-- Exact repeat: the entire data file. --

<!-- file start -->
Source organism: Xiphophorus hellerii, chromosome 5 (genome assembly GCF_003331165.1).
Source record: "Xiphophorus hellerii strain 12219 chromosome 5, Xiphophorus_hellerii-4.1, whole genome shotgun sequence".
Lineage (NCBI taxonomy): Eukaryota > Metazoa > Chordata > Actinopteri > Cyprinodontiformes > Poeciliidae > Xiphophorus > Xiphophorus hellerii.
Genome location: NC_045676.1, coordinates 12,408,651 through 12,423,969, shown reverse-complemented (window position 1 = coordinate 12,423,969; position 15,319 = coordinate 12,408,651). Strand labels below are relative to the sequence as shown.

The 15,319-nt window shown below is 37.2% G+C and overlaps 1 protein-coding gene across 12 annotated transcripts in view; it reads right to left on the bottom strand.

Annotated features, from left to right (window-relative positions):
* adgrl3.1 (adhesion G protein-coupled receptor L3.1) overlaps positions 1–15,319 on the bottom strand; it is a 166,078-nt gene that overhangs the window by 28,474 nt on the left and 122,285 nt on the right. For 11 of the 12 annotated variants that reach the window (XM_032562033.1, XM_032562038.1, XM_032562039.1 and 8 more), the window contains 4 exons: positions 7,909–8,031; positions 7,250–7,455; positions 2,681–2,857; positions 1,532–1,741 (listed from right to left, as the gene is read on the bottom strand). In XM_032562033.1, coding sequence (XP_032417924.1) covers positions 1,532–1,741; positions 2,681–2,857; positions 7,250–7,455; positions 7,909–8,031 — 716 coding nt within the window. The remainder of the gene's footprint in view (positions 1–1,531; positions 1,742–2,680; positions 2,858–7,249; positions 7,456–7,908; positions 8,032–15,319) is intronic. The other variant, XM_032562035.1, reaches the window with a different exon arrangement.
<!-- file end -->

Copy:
Source organism: Xiphophorus hellerii, chromosome 5 (genome assembly GCF_003331165.1).
Source record: "Xiphophorus hellerii strain 12219 chromosome 5, Xiphophorus_hellerii-4.1, whole genome shotgun sequence".
Lineage (NCBI taxonomy): Eukaryota > Metazoa > Chordata > Actinopteri > Cyprinodontiformes > Poeciliidae > Xiphophorus > Xiphophorus hellerii.
Genome location: NC_045676.1, coordinates 12,408,651 through 12,423,969, shown reverse-complemented (window position 1 = coordinate 12,423,969; position 15,319 = coordinate 12,408,651). Strand labels below are relative to the sequence as shown.

The 15,319-nt window shown below is 37.2% G+C and overlaps 1 protein-coding gene across 12 annotated transcripts in view; it reads right to left on the bottom strand.

Annotated features, from left to right (window-relative positions):
* adgrl3.1 (adhesion G protein-coupled receptor L3.1) overlaps positions 1–15,319 on the bottom strand; it is a 166,078-nt gene that overhangs the window by 28,474 nt on the left and 122,285 nt on the right. For 11 of the 12 annotated variants that reach the window (XM_032562033.1, XM_032562038.1, XM_032562039.1 and 8 more), the window contains 4 exons: positions 7,909–8,031; positions 7,250–7,455; positions 2,681–2,857; positions 1,532–1,741 (listed from right to left, as the gene is read on the bottom strand). In XM_032562033.1, coding sequence (XP_032417924.1) covers positions 1,532–1,741; positions 2,681–2,857; positions 7,250–7,455; positions 7,909–8,031 — 716 coding nt within the window. The remainder of the gene's footprint in view (positions 1–1,531; positions 1,742–2,680; positions 2,858–7,249; positions 7,456–7,908; positions 8,032–15,319) is intronic. The other variant, XM_032562035.1, reaches the window with a different exon arrangement.